#BBCtrending: The rise of the #nomakeupselfie trend
Although nobody knows quite why, on Tuesday afternoon Twitter users began posting 'no makeup' selfies along with calls to cure cancer, provoking an impromptu fundraising campaign.
Across the UK, social media timelines have been bombarded with the #nomakeupselfie hashtag. It has been used almost 15,000 times on Twitter and many thousands more on Facebook as well. So what prompted the unusual trend? Most of the pictures are accompanied by phrases like "cure cancer" and "cancer awareness" but - at least to begin with - they weren't associated with any specific goal or charity. This was not an orchestrated campaign.
Baffled by the trend, a backlash began in earnest. One confused tweeter posted: "Because not wearing make up is like... having cancer? I hope I'm missing the point here." Another said: "I don't get the #nomakeupselfie for cancer? How does it help? I'd rather donate money towards it that take a picture." Soon bloggers were entering the fray too.
Though the hashtag wasn't started by a cancer charity, charities in the field swiftly jumped on board. A Cancer Research staff member posted a makup-free photo with the message "the campaign isn't ours but every £ helps", holding up instructions on how to donate, and other charities followed suit.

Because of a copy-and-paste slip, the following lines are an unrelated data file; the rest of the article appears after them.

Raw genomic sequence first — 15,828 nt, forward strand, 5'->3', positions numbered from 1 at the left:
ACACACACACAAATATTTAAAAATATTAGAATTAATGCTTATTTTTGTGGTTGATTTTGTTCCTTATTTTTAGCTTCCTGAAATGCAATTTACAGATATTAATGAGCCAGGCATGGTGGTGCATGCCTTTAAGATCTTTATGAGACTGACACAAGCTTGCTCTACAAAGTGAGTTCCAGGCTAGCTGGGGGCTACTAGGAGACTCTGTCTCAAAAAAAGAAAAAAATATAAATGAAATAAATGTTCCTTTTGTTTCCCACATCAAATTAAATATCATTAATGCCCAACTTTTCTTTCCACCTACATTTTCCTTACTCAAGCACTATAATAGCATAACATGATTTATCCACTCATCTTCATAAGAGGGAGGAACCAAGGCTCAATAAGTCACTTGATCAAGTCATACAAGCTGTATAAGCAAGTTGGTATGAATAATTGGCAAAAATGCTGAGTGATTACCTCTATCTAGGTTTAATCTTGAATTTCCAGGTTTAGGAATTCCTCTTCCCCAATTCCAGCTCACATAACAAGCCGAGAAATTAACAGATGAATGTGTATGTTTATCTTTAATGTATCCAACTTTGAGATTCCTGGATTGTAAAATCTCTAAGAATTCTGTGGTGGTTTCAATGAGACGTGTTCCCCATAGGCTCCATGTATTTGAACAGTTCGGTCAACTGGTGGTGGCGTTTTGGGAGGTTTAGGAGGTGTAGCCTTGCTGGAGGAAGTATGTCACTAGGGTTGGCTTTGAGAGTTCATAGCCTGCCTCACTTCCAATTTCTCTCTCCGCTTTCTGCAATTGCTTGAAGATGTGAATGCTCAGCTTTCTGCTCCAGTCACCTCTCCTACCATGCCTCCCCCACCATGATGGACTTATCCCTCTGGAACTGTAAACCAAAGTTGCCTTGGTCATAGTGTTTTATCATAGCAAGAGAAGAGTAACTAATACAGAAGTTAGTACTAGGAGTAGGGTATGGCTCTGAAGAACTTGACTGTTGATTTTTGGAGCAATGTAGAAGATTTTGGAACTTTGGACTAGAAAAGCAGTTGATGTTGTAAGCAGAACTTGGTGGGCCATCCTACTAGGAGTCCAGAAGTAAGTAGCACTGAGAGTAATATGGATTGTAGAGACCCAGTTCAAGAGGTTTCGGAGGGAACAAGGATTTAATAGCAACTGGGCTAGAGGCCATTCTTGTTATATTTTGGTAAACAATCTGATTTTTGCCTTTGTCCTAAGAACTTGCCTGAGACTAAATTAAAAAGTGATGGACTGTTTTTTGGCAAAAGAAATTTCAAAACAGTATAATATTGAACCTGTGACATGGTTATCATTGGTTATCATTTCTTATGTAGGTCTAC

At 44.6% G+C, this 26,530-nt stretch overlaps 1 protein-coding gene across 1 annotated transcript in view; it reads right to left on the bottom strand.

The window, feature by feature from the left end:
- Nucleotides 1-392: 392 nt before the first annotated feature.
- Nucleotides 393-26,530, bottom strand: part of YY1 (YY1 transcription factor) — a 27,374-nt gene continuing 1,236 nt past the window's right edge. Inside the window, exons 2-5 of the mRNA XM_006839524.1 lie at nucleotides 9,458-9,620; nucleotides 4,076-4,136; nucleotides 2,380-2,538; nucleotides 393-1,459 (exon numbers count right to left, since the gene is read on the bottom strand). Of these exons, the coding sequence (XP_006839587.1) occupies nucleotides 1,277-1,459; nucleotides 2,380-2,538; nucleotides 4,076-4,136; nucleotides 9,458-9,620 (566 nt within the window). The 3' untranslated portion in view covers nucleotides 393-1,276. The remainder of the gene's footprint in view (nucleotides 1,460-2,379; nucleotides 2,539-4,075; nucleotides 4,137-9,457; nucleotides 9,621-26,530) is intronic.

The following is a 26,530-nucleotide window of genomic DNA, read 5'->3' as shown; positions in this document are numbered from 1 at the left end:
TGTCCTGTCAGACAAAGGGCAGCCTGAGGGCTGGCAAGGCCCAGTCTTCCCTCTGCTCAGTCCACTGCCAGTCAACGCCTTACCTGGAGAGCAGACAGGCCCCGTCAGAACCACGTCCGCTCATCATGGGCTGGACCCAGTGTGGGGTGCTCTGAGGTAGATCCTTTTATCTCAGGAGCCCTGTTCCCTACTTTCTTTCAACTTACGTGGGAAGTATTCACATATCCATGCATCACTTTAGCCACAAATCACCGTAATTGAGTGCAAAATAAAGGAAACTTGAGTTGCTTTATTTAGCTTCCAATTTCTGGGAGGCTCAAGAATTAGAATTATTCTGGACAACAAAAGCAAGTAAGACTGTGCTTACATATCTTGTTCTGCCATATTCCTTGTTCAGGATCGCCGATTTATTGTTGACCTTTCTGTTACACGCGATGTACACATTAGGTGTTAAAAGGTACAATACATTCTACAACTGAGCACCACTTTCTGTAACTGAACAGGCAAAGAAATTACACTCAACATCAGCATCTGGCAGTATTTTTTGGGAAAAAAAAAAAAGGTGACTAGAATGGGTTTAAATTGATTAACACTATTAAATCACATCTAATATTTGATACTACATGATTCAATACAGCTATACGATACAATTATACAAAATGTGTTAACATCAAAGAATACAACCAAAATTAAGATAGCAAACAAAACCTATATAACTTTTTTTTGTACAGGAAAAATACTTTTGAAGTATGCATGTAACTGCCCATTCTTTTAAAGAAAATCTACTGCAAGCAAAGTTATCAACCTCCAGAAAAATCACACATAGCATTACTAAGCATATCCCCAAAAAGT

Update 20 March 20:30 GMT: Cancer Research UK says it has had more than 800,000 text donations since Wednesday - raising more than £1 million ($1.6 million). Two other UK based charities - Breast Cancer Care and Breast Cancer Campaign - told BBC Trending they have also seen a significant increase in donations over the past 24 hours.
The hashtag #nomakeupselfie has now been used 51,000 times on Twitter and many people are posting links to their favourite cancer charities along with their photos. "This is the first time I've ever done something like this. I would normally view posting selfies as quite a vain thing to do. But this is different" said Helen Joyce, who posted a #nomakeupselfie on her Facebook page. She added photos of her parents from their funerals. "They died of cancer within two-and-a-half years of each other," she wrote. "It's all well and good taking a picture but it's only through the great work of organisations that hopefully someday, people won't have to take a picture to the untimely funeral of someone they love."
Our reporter Anne-Marie Tomchak explains how the trend became so popular and what wearing no make-up has to do with cancer.
All our stories are at BBC.com/trending